I hesitated before walking through the alleyway that led to my old backyard. I could see that my mother and father’s old fig tree was still there in the yard. It was late summer and there had just been a light rain. This would have been prime fig picking time back in the old days. I remembered that after a little rain in late summer we could sometimes pick more than a dozen sweet black figs from our tree. The fruit that was close to ripening would swell from the rain water, signaling to us that it was ready to be taken. But, I saw that the current owners of the house weren’t interested in the figs. The base of the tree and the garden patch under the outer branches were strewn with rotting fruit, a lot of it half eaten by birds and squirrels. We used to put a plastic mesh net over the tree to protect the figs from these marauders. I felt badly that the tree really wasn’t being looked after, or even picked once in a while. Seeing the tree brought back many memories of my family and of my old neighbors.
Uncle Johnny, who lived next door (we called him uncle as a sign of respect though he wasn’t a relative) once told me that the tree had come from a cutting from Sicily. Lots of people on our block claimed to have gotten their fig tree cuttings from relatives in Italy, somehow managing to get them through customs when returning from visits there. As a kid I knew that the trees were a tie to the Old Country. Later I came to see that they also symbolized the sense of abundance and prosperity that these Italian-Americans associated with America. Many people of my parent’s generation had managed to scrimp and save enough money to buy their own houses and to have backyards of their own where they tended vegetable gardens and fruit trees. They had become property owners, just like the padroni back in Italy that their parents used to have to work for and basically genuflect to when they walked by.
My grandfather even told my father that back in the old country when the padrone belched in his presence, he had to say something to the effect of “God bless you padrone”. They didn’t have to do stuff like that in the States. And they had their own fig trees. Somehow those two facts were related.
I remembered that some of the neighbors had different sorts of trees from ours. Jack, who lived a few houses up the block, had three trees: one gave white figs, another green, and then he had a tree that gave black figs that were shaped differently from the ones on our tree. Jack kept a discerning, almost proprietal eye out for all the block’s fig trees. It was almost like they were all part of his grove. He’d make the rounds to neighbors’ houses, going straight into their backyards and looking over their trees. He’d tell people what sort they were and how best to care for them. If someone had gotten too old to care for a tree or if a neighbor was away traveling at summer’s end he’d come to his backyard and throw a net over the tree to keep the birds and squirrels away and of course he’d pick the trees.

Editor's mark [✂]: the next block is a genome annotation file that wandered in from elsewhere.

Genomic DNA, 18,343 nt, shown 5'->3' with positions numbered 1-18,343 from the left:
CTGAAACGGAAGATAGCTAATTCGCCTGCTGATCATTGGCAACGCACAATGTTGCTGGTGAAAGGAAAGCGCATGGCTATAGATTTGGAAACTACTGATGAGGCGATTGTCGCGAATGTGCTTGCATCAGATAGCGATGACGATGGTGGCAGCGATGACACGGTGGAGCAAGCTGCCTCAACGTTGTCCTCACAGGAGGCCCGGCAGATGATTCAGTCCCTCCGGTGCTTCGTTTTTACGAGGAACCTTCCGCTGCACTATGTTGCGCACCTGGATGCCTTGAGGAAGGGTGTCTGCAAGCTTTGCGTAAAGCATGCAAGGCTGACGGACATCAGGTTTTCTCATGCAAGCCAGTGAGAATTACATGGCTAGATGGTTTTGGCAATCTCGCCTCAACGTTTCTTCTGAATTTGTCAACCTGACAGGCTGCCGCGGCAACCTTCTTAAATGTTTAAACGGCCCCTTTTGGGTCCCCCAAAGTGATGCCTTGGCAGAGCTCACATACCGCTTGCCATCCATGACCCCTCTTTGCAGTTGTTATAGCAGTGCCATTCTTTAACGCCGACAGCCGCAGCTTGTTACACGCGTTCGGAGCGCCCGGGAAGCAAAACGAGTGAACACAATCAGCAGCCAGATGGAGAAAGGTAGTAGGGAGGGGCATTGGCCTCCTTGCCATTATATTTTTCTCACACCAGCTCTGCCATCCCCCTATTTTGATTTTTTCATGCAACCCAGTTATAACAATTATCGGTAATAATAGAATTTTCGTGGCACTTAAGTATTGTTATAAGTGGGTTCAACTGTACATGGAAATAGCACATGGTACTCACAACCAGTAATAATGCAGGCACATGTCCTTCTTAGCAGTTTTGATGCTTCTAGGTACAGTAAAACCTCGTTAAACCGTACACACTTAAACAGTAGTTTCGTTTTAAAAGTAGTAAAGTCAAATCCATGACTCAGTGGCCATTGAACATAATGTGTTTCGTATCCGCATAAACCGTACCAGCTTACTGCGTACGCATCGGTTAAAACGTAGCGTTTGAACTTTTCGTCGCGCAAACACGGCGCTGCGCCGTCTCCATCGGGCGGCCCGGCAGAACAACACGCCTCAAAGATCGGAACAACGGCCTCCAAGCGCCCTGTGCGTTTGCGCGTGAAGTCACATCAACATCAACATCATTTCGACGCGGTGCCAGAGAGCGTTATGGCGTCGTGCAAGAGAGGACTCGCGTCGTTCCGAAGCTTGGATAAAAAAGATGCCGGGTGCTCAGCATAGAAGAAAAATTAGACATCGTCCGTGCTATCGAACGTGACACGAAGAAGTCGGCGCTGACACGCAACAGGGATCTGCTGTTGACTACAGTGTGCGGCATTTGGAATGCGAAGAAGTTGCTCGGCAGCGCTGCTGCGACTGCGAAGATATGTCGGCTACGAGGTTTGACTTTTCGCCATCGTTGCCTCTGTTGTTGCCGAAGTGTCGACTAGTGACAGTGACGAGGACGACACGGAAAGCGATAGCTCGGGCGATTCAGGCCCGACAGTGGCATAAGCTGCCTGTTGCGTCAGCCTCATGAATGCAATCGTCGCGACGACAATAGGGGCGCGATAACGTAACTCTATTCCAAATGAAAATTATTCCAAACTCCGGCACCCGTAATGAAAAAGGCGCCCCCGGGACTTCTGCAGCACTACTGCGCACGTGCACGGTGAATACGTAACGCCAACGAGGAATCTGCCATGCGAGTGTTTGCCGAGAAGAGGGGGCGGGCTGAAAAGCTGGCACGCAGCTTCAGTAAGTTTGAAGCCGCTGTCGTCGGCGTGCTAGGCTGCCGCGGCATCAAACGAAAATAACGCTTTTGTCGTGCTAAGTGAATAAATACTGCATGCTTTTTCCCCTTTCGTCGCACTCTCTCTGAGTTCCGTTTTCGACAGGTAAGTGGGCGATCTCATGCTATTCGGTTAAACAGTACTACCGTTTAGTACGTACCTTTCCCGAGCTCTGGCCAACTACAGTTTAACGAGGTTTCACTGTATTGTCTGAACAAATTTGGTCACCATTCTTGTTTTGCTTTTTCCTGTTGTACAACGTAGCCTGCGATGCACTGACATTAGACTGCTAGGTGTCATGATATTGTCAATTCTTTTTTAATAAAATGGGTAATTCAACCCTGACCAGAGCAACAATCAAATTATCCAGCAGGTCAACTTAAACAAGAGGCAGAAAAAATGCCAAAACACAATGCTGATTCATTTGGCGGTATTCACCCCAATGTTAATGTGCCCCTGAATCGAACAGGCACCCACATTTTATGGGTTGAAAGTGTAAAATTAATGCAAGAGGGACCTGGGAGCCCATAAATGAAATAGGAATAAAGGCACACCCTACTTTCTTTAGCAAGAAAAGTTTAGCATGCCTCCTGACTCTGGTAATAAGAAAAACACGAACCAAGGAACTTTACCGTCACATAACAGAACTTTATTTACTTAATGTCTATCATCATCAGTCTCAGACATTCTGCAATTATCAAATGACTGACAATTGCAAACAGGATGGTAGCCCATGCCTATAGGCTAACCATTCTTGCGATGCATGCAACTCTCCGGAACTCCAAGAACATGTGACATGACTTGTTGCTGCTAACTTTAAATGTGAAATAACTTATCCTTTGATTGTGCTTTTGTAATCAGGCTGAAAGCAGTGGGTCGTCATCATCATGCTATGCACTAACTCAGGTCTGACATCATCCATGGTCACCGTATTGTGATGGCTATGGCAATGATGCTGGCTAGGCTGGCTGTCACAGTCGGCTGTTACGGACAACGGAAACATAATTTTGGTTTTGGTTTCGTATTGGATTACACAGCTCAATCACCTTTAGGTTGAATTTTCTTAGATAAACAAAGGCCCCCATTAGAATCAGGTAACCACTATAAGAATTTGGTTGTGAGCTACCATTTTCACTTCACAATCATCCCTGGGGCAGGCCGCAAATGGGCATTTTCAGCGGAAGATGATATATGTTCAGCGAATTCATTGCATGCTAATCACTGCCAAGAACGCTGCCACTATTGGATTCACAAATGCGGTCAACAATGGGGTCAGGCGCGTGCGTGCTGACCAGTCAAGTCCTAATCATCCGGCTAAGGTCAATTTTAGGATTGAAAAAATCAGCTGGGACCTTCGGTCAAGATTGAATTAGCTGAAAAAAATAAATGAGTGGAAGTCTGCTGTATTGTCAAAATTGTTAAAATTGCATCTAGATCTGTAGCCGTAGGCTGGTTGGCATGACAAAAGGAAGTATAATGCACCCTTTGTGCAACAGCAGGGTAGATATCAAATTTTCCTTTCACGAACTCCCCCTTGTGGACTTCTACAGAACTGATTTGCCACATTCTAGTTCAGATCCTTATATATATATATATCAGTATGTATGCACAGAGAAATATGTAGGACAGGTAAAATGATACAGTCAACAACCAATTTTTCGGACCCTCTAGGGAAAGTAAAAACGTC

Jack would also bring some of his figs for us to taste, and then we’d be expected to give him some of ours. Lots of people on the block would drop by once in a while with a small plate of figs. They’d stay and talk with my mother for a bit about the news on the block and what was happening in everybody’s families. My dad would put the coffee pot on and bring out some cake for them to have as they talked. Sometimes my mom would speak to them in Neapolitan dialect, a sing-songy form of Italian with seemingly no verb conjugations and a pronunciation style very different from the formal Italian I learned when I lived in Italy after college. I didn’t really notice it at the time but now years later in my memory, it sounds archaic and beautiful. And I very much miss my mother’s Neapolitan hand gestures. I never really learned that language either, a hand language used to punctuate dramatically the points of her speech. The figs were a catalyst for the spirit of neighborliness.»